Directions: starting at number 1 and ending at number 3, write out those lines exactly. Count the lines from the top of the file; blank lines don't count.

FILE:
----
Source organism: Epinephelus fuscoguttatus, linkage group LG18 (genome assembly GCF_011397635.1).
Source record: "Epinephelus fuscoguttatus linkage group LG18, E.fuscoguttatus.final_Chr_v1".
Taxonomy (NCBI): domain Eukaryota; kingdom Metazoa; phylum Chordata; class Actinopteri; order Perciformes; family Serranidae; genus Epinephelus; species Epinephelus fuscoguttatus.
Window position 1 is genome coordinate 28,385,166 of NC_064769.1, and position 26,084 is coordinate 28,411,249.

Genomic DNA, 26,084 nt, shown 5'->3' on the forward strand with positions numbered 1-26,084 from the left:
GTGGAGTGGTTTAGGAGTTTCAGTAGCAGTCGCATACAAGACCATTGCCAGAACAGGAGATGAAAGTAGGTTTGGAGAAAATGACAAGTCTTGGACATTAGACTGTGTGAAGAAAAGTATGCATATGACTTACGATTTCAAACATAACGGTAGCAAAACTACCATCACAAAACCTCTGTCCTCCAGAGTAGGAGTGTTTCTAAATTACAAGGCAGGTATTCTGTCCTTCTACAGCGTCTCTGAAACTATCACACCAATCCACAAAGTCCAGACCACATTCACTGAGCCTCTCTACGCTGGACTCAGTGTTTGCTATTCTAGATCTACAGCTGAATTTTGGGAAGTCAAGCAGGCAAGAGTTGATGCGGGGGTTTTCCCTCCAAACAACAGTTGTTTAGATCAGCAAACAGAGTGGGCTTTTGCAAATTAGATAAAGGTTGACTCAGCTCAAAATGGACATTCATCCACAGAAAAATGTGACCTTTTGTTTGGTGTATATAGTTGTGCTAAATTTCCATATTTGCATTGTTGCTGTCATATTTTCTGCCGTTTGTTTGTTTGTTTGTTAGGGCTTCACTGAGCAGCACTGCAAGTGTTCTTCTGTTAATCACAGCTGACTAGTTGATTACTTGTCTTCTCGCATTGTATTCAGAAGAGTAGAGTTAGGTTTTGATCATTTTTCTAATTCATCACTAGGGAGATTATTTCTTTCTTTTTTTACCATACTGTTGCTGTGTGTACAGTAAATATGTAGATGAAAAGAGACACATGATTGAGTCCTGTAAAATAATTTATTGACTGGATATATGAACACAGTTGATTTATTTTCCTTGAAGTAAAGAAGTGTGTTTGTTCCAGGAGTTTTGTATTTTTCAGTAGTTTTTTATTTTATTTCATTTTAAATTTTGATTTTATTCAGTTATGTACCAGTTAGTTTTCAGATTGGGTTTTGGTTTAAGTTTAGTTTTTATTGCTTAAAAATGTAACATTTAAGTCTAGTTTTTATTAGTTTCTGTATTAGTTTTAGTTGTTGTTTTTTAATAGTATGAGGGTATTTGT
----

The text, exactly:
Source organism: Epinephelus fuscoguttatus, linkage group LG18 (genome assembly GCF_011397635.1).
Source record: "Epinephelus fuscoguttatus linkage group LG18, E.fuscoguttatus.final_Chr_v1".
Taxonomy (NCBI): domain Eukaryota; kingdom Metazoa; phylum Chordata; class Actinopteri; order Perciformes; family Serranidae; genus Epinephelus; species Epinephelus fuscoguttatus.